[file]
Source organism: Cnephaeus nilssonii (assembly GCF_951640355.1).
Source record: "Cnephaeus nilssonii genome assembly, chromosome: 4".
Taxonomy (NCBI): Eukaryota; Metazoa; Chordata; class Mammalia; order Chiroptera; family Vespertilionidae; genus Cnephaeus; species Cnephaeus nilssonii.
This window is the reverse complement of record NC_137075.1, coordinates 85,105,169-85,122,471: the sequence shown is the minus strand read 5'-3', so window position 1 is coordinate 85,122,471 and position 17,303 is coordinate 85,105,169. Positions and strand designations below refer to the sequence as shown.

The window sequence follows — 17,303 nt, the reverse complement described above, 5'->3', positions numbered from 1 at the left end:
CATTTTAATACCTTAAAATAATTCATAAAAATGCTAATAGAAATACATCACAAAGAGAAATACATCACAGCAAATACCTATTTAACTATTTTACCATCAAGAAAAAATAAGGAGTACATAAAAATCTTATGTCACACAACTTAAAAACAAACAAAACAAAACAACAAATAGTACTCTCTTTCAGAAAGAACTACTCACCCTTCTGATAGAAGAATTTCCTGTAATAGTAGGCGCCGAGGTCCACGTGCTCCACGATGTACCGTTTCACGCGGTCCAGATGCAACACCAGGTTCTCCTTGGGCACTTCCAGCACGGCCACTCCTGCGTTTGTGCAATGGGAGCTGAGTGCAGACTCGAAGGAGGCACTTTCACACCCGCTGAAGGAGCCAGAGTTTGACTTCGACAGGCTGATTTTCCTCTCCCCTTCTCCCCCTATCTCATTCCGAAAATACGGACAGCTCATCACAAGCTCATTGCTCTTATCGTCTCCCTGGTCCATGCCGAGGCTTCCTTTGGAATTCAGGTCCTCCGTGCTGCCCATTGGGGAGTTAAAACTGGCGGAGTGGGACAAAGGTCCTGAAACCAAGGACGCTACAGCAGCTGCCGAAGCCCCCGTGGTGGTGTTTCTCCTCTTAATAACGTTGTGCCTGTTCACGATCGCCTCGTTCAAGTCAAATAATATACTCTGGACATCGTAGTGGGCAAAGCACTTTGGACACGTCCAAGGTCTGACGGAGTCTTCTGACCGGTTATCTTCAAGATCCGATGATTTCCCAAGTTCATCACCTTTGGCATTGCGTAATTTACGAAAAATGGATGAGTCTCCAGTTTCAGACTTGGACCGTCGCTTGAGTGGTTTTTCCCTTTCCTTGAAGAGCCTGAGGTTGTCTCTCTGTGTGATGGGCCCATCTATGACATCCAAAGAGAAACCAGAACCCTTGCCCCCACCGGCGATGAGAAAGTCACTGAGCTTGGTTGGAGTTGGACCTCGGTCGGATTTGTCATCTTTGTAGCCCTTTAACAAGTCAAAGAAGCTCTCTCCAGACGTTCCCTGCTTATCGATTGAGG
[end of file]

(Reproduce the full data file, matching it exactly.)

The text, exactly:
Source organism: Cnephaeus nilssonii (assembly GCF_951640355.1).
Source record: "Cnephaeus nilssonii genome assembly, chromosome: 4".
Taxonomy (NCBI): Eukaryota; Metazoa; Chordata; class Mammalia; order Chiroptera; family Vespertilionidae; genus Cnephaeus; species Cnephaeus nilssonii.
This window is the reverse complement of record NC_137075.1, coordinates 85,105,169-85,122,471: the sequence shown is the minus strand read 5'-3', so window position 1 is coordinate 85,122,471 and position 17,303 is coordinate 85,105,169. Positions and strand designations below refer to the sequence as shown.

The window sequence follows — 17,303 nt, the reverse complement described above, 5'->3', positions numbered from 1 at the left end:
CATTTTAATACCTTAAAATAATTCATAAAAATGCTAATAGAAATACATCACAAAGAGAAATACATCACAGCAAATACCTATTTAACTATTTTACCATCAAGAAAAAATAAGGAGTACATAAAAATCTTATGTCACACAACTTAAAAACAAACAAAACAAAACAACAAATAGTACTCTCTTTCAGAAAGAACTACTCACCCTTCTGATAGAAGAATTTCCTGTAATAGTAGGCGCCGAGGTCCACGTGCTCCACGATGTACCGTTTCACGCGGTCCAGATGCAACACCAGGTTCTCCTTGGGCACTTCCAGCACGGCCACTCCTGCGTTTGTGCAATGGGAGCTGAGTGCAGACTCGAAGGAGGCACTTTCACACCCGCTGAAGGAGCCAGAGTTTGACTTCGACAGGCTGATTTTCCTCTCCCCTTCTCCCCCTATCTCATTCCGAAAATACGGACAGCTCATCACAAGCTCATTGCTCTTATCGTCTCCCTGGTCCATGCCGAGGCTTCCTTTGGAATTCAGGTCCTCCGTGCTGCCCATTGGGGAGTTAAAACTGGCGGAGTGGGACAAAGGTCCTGAAACCAAGGACGCTACAGCAGCTGCCGAAGCCCCCGTGGTGGTGTTTCTCCTCTTAATAACGTTGTGCCTGTTCACGATCGCCTCGTTCAAGTCAAATAATATACTCTGGACATCGTAGTGGGCAAAGCACTTTGGACACGTCCAAGGTCTGACGGAGTCTTCTGACCGGTTATCTTCAAGATCCGATGATTTCCCAAGTTCATCACCTTTGGCATTGCGTAATTTACGAAAAATGGATGAGTCTCCAGTTTCAGACTTGGACCGTCGCTTGAGTGGTTTTTCCCTTTCCTTGAAGAGCCTGAGGTTGTCTCTCTGTGTGATGGGCCCATCTATGACATCCAAAGAGAAACCAGAACCCTTGCCCCCACCGGCGATGAGAAAGTCACTGAGCTTGGTTGGAGTTGGACCTCGGTCGGATTTGTCATCTTTGTAGCCCTTTAACAAGTCAAAGAAGCTCTCTCCAGACGTTCCCTGCTTATCGATTGAGG